From time to time I notice comments concerning this day, Holy Saturday, which refer to it as a “day of rest” or one of “waiting and watching” – an “empty liturgical day”. This may be the understanding of the western churches but it is not the Orthodox understanding of this day as is made clear in this Homily by St. Ephrem the Syrian (c.306-373), quoted in the Office of Readings for the Friday in Easter Week:
Death trampled our Lord underfoot, but he in his turn treated death as a highroad for his own feet. He submitted to it, enduring it willingly, because by this means he would be able to destroy death in spite of itself. Death had its own way when our Lord went out from Jerusalem carrying his cross; but when by a loud cry from that cross he summoned the dead from the underworld, death was powerless to prevent it.
Death slew him by means of the body which he had assumed, but that same body proved to be the weapon with which he conquered death. Concealed beneath the cloak of his manhood, his godhead engaged death in combat; but in slaying our Lord, death itself was slain. It was able to kill natural human life, but was itself killed by the life that is above the nature of man.
Death could not devour our Lord unless he possessed a body, neither could hell swallow him up unless he bore our flesh; and so he came in search of a chariot in which to ride to the underworld. This chariot was the body which he received from the Virgin; in it he invaded death’s fortress, broke open its strongroom and scattered all its treasure.
At length he came upon Eve, the mother of all the living. She was that vineyard whose enclosure her own hands had enabled death to violate, so that she could taste its fruit; thus the mother of all the living became the source of death for every living creature. But in her stead Mary grew up, a new vine in place of the old. Christ, the new life, dwelt within her. When death, with its customary impudence, came foraging for her mortal fruit, it encountered its own destruction in the hidden life that fruit contained. All unsuspecting, it swallowed him up, and in so doing released life itself and set free a multitude of men. …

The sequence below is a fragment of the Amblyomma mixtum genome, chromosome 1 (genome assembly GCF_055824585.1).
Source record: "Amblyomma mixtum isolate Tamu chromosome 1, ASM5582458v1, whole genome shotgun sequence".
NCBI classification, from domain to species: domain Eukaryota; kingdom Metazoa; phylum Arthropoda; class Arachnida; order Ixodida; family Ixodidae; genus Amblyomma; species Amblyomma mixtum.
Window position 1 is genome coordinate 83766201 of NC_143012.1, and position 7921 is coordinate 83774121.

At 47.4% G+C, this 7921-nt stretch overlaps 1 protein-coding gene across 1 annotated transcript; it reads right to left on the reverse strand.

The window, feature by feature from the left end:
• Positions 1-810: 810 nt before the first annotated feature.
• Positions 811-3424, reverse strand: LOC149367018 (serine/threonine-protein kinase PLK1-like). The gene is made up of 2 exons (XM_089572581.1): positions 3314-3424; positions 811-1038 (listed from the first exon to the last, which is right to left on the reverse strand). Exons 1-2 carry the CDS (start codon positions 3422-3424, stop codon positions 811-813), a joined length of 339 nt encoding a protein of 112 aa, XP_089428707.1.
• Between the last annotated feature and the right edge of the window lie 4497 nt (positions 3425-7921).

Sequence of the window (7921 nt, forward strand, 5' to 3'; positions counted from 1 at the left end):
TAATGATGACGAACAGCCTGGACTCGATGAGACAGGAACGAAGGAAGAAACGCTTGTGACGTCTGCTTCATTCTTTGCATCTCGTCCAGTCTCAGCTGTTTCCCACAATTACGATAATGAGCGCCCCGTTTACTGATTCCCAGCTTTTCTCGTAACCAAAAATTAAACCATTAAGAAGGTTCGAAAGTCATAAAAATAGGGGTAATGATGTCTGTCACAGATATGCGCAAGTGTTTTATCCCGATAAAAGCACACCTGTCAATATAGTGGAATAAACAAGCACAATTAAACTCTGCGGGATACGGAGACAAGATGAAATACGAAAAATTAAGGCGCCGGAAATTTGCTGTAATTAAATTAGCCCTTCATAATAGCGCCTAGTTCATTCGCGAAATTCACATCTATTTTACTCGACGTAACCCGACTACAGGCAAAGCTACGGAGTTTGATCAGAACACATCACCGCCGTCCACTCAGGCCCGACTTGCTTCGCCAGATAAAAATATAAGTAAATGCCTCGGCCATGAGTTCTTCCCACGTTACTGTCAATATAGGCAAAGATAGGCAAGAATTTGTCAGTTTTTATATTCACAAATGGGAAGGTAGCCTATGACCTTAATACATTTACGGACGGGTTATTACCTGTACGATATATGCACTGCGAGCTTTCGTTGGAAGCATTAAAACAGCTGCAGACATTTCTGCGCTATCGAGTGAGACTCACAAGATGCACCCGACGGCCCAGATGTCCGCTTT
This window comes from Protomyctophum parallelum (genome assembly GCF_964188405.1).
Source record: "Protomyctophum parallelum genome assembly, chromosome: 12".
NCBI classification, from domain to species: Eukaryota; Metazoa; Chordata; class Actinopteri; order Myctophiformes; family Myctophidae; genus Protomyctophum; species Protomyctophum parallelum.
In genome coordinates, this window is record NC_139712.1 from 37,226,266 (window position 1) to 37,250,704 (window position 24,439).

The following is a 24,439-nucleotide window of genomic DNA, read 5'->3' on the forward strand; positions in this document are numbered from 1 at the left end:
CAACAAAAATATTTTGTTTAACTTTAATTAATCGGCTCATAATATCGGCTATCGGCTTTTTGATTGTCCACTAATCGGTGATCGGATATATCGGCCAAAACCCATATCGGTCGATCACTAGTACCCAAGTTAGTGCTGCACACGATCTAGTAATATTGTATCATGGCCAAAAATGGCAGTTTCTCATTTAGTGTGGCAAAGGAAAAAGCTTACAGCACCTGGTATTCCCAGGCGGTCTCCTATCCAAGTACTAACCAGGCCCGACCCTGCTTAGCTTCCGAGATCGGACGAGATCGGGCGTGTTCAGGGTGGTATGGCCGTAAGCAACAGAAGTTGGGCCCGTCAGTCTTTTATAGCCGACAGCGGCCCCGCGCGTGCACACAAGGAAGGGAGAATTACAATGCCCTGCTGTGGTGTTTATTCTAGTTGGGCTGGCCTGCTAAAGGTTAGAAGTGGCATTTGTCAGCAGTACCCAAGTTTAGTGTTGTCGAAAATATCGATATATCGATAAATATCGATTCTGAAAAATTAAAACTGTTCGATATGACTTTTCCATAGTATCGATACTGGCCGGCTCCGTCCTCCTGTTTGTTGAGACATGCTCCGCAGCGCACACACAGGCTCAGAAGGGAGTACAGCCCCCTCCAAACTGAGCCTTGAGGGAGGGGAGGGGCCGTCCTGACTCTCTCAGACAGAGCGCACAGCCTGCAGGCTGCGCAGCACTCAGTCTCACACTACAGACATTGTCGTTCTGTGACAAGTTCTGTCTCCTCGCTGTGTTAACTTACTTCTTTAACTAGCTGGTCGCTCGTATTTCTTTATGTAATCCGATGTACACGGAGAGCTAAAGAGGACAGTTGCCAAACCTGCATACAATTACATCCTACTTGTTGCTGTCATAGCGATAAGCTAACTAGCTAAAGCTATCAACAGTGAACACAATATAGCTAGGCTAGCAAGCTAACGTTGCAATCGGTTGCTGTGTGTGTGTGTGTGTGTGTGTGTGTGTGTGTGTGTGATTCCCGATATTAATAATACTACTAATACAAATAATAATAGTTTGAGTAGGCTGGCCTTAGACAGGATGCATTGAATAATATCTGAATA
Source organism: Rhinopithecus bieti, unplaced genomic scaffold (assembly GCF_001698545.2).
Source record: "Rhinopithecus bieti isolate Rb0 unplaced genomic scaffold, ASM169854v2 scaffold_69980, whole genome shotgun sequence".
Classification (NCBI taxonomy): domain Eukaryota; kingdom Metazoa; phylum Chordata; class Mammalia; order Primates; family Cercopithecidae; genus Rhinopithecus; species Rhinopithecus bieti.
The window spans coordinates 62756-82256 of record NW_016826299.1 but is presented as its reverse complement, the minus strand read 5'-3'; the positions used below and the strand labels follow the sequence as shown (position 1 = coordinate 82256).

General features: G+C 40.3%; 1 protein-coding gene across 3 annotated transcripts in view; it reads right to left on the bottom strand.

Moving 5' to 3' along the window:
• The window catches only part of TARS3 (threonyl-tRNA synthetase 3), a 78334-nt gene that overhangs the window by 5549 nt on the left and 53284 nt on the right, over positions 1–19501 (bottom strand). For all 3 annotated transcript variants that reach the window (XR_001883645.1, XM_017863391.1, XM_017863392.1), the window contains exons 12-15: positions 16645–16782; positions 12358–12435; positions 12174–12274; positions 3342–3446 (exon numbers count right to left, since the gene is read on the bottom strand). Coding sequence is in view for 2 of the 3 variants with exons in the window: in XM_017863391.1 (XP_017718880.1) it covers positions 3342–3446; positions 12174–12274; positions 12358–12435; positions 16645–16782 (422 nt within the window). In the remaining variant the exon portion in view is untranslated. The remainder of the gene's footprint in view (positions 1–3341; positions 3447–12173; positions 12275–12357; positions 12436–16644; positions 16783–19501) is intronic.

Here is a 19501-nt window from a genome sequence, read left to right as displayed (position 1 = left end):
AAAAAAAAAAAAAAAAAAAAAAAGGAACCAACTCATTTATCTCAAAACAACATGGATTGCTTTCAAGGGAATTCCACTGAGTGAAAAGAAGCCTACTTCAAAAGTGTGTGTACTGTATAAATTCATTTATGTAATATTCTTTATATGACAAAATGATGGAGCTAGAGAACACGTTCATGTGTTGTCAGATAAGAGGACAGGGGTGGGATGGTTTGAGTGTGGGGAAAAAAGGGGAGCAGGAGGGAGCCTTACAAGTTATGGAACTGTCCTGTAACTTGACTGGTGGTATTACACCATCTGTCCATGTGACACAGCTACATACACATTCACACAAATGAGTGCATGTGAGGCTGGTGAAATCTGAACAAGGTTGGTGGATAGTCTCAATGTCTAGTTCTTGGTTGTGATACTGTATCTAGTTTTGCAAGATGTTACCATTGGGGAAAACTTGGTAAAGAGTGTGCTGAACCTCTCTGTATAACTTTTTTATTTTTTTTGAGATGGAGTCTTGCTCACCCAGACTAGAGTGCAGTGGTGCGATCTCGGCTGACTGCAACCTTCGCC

We give glory to you, Lord, who raised up your cross to span the jaws of death like a bridge by which souls might pass from the region of the dead to the land of the living. We give glory to you who put on the body of a single mortal man and made it the source of life for every other mortal man. You are incontestably alive. Your murderers sowed your living body in the earth as farmers sow grain, but it sprang up and yielded an abundant harvest of men raised from the dead. …
This theology/spirituality of the anastasis or ‘harrowing of hell’ emerges from a number of scriptural references, not all of them apocryphal. For example, in 1 Peter 3: 18b: ‘He was put to death in the flesh, but made alive in the Spirit, in which also he went and made a proclamation to the spirits in prison’ and 4:6 that ‘… the gospel was proclaimed even to the dead, so that though they had been judged in the flesh as everyone is judged, they might live in the spirit as God does’. This doctrine seems, in part, a response to the statement in Job: ‘As waters fail from a lake, and a river wastes away and dries up, so mortals lie down and do not rise again; until the heavens are no more, they will not awake or be roused out of their sleep. O that you would hide me in Sheol, that you would conceal me until your wrath is past, that you would appoint me a set time, and remember me! If mortals die, will they live again? All the days of my service I would wait until my release should come.’ (14: 11-14)